cannabis helps soothe physical and psychological pain and can 
alleviate the side effects of some treatments.

"By creating a directive on medical marijuana, the V.A. ensures that 
throughout its vast hospital network, it will be well understood that 
legal medical marijuana use will not be the basis for the denial of 
services," Mr. Krawitz said.

Although the Obama administration has not embraced medical marijuana, 
last October, in a policy shift, the Justice Department announced 
that it would not prosecute people who used or distributed it in 
states where it was legal.

Laura Sweeney, a spokeswoman for the Justice Department, would not 
comment spefically on the veterans department policy. "What we have 
said in the past, and what we have said for a while, is that we are 
going to focus our federal resources on large scale drug 
traffickers," she said. "We are not going to focus on individual 
cancer patients or something of the like."

Many clinicians already prescribe pain medication to veterans who use 
medical marijuana, as there was no rule explicitly prohibiting them 
from doing so, despite the federal marijuana laws.

Advocates of medical marijuana use say that in the past, the 
patchwork of veterans hospitals and clinics around the country were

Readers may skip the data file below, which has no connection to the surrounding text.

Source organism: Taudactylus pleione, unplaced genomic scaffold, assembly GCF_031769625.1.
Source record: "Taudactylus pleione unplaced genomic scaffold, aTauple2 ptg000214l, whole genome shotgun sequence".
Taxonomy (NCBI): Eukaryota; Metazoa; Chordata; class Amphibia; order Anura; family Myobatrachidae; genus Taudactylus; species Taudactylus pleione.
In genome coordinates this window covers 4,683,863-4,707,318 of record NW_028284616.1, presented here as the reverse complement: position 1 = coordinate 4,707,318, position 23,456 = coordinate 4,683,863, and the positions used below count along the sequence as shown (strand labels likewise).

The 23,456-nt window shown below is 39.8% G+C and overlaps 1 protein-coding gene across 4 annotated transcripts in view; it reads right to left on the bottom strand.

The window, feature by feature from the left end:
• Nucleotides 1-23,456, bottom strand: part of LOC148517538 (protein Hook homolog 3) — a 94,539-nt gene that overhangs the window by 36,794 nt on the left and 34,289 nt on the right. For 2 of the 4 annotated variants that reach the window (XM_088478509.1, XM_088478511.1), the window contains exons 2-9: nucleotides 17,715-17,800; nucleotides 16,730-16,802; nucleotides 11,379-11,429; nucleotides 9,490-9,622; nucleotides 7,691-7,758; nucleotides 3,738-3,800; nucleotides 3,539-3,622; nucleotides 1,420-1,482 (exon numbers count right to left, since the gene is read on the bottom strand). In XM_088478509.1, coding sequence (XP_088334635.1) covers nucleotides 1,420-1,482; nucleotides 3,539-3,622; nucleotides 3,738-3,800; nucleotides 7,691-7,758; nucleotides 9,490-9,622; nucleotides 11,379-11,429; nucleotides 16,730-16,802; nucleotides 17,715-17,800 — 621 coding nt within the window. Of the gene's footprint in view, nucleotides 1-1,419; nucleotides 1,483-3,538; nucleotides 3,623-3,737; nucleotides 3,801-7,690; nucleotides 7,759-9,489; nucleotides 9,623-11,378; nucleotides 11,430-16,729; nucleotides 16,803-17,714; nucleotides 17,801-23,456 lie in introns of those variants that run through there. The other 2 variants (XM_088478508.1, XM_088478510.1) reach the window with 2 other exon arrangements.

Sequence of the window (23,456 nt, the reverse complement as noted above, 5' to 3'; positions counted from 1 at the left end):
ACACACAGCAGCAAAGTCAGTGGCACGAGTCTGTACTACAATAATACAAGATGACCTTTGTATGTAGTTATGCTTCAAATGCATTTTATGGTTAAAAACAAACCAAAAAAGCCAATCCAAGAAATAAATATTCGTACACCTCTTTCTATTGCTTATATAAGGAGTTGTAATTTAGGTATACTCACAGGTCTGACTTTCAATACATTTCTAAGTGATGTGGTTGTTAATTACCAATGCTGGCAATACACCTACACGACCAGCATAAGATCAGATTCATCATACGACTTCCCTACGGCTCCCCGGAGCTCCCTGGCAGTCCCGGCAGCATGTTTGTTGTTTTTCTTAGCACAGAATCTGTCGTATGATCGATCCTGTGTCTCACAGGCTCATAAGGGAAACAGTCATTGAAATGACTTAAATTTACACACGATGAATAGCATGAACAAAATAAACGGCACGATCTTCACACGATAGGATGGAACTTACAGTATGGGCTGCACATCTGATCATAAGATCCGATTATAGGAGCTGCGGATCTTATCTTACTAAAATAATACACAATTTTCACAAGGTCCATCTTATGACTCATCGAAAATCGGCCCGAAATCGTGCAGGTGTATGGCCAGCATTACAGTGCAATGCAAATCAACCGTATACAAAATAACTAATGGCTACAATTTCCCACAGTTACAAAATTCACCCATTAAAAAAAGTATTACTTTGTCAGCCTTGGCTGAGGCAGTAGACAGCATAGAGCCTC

sometimes unclear how to deal with veterans who needed pain 
medications and were legally using medical marijuana. The 
department's emphasis on keeping patients off illegal drugs and from 
abusing their medication "gave many practitioners the feeling that 
they are supposed to police marijuana out of the system," Mr. Krawitz said.

"Many medical-marijuana-using veterans have just abandoned the V.A. 
hospital system completely for this reason," he said, "and others 
that stay in the system feel that they are not able to trust that 
their doctor will be working in their best interests."

In rare cases, veterans have been told that they need to stop using 
marijuana, even if it is legal, or risk losing their prescription 
medicine, Mr. Krawitz said.

David Fox, 58, an Army veteran from Pompey's Pillar, Mont., uses 
medical marijuana legally to help quiet the pain he experiences from 
neuropathy, a nerve disorder. But he said he was told this year by a 
doctor at a veterans' clinic in Billings that if he did not stop 
using marijuana, he would no longer get the pain medication he was 
also prescribed.

A letter written to Mr. Fox in April from Robin Korogi, the director 
of the veterans health care system in Montana, explained that the